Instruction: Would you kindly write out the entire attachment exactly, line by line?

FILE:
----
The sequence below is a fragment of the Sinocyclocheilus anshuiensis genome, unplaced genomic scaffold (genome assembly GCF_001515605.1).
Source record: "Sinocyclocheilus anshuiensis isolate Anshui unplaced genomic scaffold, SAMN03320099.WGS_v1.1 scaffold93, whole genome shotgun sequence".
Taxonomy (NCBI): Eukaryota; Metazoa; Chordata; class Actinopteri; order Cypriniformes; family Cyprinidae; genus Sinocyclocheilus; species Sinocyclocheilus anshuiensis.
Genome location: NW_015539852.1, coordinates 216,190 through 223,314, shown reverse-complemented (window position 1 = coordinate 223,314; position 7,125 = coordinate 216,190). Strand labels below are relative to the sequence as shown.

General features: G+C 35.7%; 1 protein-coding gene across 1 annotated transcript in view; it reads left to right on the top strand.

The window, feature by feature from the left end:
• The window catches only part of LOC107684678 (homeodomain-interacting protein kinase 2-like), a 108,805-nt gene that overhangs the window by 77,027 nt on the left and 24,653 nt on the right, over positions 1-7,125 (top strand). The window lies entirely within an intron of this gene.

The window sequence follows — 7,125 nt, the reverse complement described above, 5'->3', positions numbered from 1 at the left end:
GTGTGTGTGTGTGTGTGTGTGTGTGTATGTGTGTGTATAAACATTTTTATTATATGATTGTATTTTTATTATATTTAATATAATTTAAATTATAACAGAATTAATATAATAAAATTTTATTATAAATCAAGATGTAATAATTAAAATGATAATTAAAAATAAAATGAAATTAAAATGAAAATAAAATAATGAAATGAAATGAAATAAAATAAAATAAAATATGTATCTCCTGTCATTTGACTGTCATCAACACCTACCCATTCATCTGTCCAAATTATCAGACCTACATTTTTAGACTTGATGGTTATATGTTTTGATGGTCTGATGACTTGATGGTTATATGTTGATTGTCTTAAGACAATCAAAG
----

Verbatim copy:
The sequence below is a fragment of the Sinocyclocheilus anshuiensis genome, unplaced genomic scaffold (genome assembly GCF_001515605.1).
Source record: "Sinocyclocheilus anshuiensis isolate Anshui unplaced genomic scaffold, SAMN03320099.WGS_v1.1 scaffold93, whole genome shotgun sequence".
Taxonomy (NCBI): Eukaryota; Metazoa; Chordata; class Actinopteri; order Cypriniformes; family Cyprinidae; genus Sinocyclocheilus; species Sinocyclocheilus anshuiensis.
Genome location: NW_015539852.1, coordinates 216,190 through 223,314, shown reverse-complemented (window position 1 = coordinate 223,314; position 7,125 = coordinate 216,190). Strand labels below are relative to the sequence as shown.

General features: G+C 35.7%; 1 protein-coding gene across 1 annotated transcript in view; it reads left to right on the top strand.

The window, feature by feature from the left end:
• The window catches only part of LOC107684678 (homeodomain-interacting protein kinase 2-like), a 108,805-nt gene that overhangs the window by 77,027 nt on the left and 24,653 nt on the right, over positions 1-7,125 (top strand). The window lies entirely within an intron of this gene.

The window sequence follows — 7,125 nt, the reverse complement described above, 5'->3', positions numbered from 1 at the left end:
GTGTGTGTGTGTGTGTGTGTGTGTGTATGTGTGTGTATAAACATTTTTATTATATGATTGTATTTTTATTATATTTAATATAATTTAAATTATAACAGAATTAATATAATAAAATTTTATTATAAATCAAGATGTAATAATTAAAATGATAATTAAAAATAAAATGAAATTAAAATGAAAATAAAATAATGAAATGAAATGAAATAAAATAAAATAAAATATGTATCTCCTGTCATTTGACTGTCATCAACACCTACCCATTCATCTGTCCAAATTATCAGACCTACATTTTTAGACTTGATGGTTATATGTTTTGATGGTCTGATGACTTGATGGTTATATGTTGATTGTCTTAAGACAATCAAAG